Johnson & Johnson has become the latest firm to announce a major restructuring programme which will result in a 4% reduction of its workforce and should lead to cost savings of $1.3-$1.6 billion next year.

The healthcare giant noted that its pharmaceuticals division will bear the brunt of most of the job losses, which will see around 4,800 posts lost. One of the main reasons that the cuts are deemed to be necessary is the loss of patent protection that some of the unit’s drugs will be facing, notably its biggest-seller, the schizophrenia drug Risperdal (risperidone) and the migraine agent Topamax (topiramate), which could face generic competition as soon as next year.

The situation has not been helped by falling revenues from its anaemia therapy Procrit/Eprex (epoetin alfa) on the back of continued fears over cardiovascular safety for the entire erythropoiesis-stimulating class of drugs and chief executive William Weldon also noted that job cuts will also take place at its Cordis subsidiary, home to the Cypher stent which is also suffering from competition, a decline in the marketplace for such procedures and questions around the use of drug-coated stents and the risk of clots.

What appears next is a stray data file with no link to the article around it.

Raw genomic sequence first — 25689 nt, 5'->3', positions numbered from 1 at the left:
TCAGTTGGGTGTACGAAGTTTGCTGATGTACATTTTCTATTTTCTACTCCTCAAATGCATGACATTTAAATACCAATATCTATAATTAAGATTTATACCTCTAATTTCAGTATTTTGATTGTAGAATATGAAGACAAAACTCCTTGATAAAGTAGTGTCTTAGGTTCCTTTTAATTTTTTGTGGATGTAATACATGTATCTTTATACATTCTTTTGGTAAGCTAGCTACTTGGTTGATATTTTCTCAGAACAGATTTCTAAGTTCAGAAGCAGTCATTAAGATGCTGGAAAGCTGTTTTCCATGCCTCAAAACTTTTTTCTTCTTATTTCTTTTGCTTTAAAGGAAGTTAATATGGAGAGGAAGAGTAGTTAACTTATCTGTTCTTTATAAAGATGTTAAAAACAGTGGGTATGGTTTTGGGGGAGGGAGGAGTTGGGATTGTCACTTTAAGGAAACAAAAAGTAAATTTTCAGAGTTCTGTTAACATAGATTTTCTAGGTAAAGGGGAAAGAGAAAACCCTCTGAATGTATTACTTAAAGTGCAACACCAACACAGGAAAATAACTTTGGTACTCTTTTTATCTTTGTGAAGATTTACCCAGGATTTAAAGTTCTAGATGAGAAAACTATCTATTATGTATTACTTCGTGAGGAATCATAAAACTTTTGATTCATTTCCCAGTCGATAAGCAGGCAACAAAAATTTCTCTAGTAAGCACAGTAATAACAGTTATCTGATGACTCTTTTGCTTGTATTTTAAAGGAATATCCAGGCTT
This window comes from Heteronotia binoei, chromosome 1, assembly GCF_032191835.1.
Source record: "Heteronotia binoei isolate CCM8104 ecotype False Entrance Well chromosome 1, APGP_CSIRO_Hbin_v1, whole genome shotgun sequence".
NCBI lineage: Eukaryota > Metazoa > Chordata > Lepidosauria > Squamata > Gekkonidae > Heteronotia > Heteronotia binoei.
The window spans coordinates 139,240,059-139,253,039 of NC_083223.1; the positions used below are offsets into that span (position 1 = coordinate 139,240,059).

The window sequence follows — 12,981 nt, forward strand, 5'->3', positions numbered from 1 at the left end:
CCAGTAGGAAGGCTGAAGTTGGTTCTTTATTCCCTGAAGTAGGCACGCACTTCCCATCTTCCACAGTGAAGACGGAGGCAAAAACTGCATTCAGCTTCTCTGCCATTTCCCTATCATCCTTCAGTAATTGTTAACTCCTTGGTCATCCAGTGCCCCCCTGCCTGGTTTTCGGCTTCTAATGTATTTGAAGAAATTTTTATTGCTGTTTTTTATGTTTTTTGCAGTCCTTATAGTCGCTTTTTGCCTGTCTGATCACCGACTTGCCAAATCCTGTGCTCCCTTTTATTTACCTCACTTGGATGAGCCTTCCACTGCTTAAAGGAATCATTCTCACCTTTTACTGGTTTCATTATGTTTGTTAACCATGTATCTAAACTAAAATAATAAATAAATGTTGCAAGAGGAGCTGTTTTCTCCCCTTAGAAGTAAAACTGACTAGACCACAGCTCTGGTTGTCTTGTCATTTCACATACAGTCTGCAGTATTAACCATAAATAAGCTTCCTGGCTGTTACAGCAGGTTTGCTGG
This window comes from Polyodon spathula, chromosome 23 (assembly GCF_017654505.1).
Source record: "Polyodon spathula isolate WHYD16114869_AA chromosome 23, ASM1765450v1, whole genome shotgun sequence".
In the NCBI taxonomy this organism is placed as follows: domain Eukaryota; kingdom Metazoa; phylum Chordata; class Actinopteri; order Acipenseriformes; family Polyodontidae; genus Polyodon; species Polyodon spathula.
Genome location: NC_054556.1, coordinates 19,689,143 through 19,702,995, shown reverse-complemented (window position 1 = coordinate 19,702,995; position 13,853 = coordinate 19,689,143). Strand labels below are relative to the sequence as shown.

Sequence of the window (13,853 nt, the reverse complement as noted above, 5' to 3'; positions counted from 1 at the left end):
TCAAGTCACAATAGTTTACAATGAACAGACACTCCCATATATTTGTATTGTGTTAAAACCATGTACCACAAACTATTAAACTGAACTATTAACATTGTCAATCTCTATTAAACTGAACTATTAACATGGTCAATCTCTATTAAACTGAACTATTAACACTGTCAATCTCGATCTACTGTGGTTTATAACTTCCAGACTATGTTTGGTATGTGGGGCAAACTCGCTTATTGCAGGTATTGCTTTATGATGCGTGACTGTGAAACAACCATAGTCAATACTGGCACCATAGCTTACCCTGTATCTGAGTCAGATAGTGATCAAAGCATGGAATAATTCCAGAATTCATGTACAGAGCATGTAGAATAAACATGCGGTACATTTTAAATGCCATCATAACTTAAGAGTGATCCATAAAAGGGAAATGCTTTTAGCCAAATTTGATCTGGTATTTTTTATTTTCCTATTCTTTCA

Announcing the move, Mr Weldon said that "we have always taken a thoughtful, disciplined approach to address the challenges we face" and these actions “we are taking to improve our cost structure will enable us to continue investing for future growth and profitability." J&J expects to take restructuring charges in the range of $550-$750 million in the second half of the year and confirmed previous earnings guidance for full-year 2007, excluding said charges, of $4.02-$4.07 per share.

The company also stressed that regarding its pharmaceuticals unit, certain operations will be consolidated but investment in

recently launched products and its late-stage pipeline will continue. J&J plans to file applications for seven to ten new compounds between 2008 and the end of 2010.

The move got a sympathetic response from analysts. Goldman Sachs noted that the firm’s "cost reduction initiative is a positive as it underscores management's commitment to consistent earnings growth and a stringent focus on controlling spending in periods of challenging market conditions."

J&J’s announcement came days after AstraZeneca unveiled plans to double the number of expected job losses to around 7,600 as it looks to ramp up its cost-cutting programme, while Pfizer is in the process of shedding 10,000 posts. Bristol-Myers Squibb has also announced major restructuring plans.